A growing number of “data brokers” are raking in profits by scouring through the Internet to build profiles of consumers.
By looking at purchasing histories, social media pages and more, the brokers can piece together pictures of individual consumers that can help companies target their advertising with great precision.
Privacy advocates fear the information could be used for more nefarious ends, and the industry has caught the attention of federal regulators.
This week, the Federal Trade Commission issued a long-awaited report on the data broker industry that highlights how the companies collect and use data about consumers. The agency called on Congress to pass legislation requiring “transparency and accountability” in the industry.
The report comes on the heels of a similar report from the Senate Commerce Committee last year, and a call from the White House for a new privacy law.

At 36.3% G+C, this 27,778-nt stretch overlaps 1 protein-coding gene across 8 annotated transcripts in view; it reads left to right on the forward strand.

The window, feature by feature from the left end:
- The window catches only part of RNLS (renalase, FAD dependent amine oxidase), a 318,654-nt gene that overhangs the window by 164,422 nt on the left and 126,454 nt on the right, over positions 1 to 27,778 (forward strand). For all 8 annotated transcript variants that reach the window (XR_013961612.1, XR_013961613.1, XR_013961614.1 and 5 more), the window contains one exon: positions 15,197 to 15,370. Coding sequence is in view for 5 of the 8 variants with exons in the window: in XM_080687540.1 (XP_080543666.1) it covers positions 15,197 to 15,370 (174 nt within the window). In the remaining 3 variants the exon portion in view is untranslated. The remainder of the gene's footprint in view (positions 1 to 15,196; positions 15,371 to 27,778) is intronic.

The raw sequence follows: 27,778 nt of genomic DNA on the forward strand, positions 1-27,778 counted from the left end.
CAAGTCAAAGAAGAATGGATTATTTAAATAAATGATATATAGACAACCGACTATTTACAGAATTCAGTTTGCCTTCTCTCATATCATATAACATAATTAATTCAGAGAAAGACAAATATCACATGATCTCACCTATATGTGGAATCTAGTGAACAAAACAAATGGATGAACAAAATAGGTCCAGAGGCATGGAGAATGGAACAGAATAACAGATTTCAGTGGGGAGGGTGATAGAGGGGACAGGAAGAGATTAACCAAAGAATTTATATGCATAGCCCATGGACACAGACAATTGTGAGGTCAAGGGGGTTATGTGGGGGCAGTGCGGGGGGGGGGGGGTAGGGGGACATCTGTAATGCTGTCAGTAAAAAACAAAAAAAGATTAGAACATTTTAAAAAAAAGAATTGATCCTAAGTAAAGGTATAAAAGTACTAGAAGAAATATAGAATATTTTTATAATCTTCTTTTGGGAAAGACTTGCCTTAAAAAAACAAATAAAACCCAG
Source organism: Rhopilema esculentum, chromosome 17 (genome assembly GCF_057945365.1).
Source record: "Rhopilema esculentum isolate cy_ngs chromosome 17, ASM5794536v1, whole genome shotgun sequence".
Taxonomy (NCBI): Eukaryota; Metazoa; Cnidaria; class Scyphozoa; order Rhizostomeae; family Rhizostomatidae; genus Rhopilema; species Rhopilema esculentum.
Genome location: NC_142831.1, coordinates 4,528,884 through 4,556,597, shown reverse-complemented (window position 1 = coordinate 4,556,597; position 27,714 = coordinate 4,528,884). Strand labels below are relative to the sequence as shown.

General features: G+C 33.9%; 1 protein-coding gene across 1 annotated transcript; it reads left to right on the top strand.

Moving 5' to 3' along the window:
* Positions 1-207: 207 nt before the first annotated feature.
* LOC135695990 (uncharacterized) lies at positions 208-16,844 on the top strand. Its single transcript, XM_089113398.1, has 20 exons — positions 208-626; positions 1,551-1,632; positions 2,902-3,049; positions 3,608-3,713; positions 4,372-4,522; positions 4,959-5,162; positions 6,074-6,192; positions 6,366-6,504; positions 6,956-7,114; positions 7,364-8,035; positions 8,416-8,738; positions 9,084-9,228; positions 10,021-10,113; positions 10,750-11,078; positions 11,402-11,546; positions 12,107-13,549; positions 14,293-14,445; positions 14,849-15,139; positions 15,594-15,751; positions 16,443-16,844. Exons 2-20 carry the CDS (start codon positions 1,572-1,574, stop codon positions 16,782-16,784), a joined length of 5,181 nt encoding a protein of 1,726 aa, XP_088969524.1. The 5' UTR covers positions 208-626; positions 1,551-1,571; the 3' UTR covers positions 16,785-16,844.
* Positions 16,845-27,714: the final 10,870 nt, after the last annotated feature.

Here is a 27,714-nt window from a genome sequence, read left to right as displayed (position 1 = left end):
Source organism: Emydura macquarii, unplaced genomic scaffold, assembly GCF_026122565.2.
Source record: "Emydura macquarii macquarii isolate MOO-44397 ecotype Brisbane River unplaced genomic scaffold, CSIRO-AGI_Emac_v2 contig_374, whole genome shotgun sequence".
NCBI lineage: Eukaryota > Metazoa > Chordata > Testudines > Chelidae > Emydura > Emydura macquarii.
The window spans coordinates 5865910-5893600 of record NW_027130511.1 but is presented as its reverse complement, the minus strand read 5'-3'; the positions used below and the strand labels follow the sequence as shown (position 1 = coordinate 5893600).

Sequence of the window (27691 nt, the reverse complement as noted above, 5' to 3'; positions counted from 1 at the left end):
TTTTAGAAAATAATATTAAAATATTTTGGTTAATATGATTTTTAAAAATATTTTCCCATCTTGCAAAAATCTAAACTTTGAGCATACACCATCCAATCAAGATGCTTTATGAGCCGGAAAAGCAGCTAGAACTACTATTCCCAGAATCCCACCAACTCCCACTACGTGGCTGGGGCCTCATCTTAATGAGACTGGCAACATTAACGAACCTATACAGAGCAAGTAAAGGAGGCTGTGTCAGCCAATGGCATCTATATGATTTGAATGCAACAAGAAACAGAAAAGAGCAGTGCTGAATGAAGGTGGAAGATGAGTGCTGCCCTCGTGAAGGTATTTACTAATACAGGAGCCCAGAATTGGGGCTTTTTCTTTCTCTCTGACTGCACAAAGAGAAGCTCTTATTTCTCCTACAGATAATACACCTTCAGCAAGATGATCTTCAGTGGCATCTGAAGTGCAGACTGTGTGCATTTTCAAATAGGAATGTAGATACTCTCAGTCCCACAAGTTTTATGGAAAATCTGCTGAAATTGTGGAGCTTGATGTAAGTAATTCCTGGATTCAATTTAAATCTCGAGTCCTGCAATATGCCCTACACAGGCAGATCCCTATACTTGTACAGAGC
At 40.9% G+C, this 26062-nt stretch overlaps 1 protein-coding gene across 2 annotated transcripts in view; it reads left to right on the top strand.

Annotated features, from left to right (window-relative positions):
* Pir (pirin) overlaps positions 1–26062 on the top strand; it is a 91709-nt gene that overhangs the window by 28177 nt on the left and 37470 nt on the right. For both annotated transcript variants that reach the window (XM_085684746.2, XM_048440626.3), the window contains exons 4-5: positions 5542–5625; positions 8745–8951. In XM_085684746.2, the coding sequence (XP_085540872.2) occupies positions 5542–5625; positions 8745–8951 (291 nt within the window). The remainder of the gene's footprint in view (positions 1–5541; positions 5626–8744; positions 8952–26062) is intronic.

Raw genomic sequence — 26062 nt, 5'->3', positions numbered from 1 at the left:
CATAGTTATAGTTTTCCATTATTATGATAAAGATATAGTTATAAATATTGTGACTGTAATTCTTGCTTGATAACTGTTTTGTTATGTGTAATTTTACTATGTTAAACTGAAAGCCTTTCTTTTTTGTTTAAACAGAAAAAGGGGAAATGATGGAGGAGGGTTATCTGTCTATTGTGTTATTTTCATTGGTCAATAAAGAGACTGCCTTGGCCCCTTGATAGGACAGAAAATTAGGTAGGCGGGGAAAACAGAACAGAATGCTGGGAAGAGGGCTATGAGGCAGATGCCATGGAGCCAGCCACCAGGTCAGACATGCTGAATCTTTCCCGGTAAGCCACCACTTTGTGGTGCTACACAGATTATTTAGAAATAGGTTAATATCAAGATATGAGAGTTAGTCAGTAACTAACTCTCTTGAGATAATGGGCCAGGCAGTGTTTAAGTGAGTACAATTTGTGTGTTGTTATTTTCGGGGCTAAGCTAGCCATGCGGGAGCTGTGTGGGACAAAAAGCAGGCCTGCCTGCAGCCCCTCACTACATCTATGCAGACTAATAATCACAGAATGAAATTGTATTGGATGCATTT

The reports from the FTC and the Senate Commerce Committee both said data brokers group consumers together into categories for the use of marketers.
The FTC said the categories include “Plus-size Apparel,” “African-American Professional,” “Biker/Hell’s Angels,” “Allergy Sufferer,” “Exercise – Sporty Living” and “Working Class Mom.”
The Senate Commerce Committee report cited categorizations such as “Burdened by Debt: Singles,” “X-tra Needy,” “Credit Crunched: City Families,” “Ethnic Second-City Strugglers,” “Fragile Families” and “Small Town Shallow Pockets.”
The companies build the profiles based on publicly available information on social media platforms, retailers’ records of offline and online purchases made with credit and debit cards and information that consumers volunteer online, such as online surveys, warranty forms and sweepstakes entries.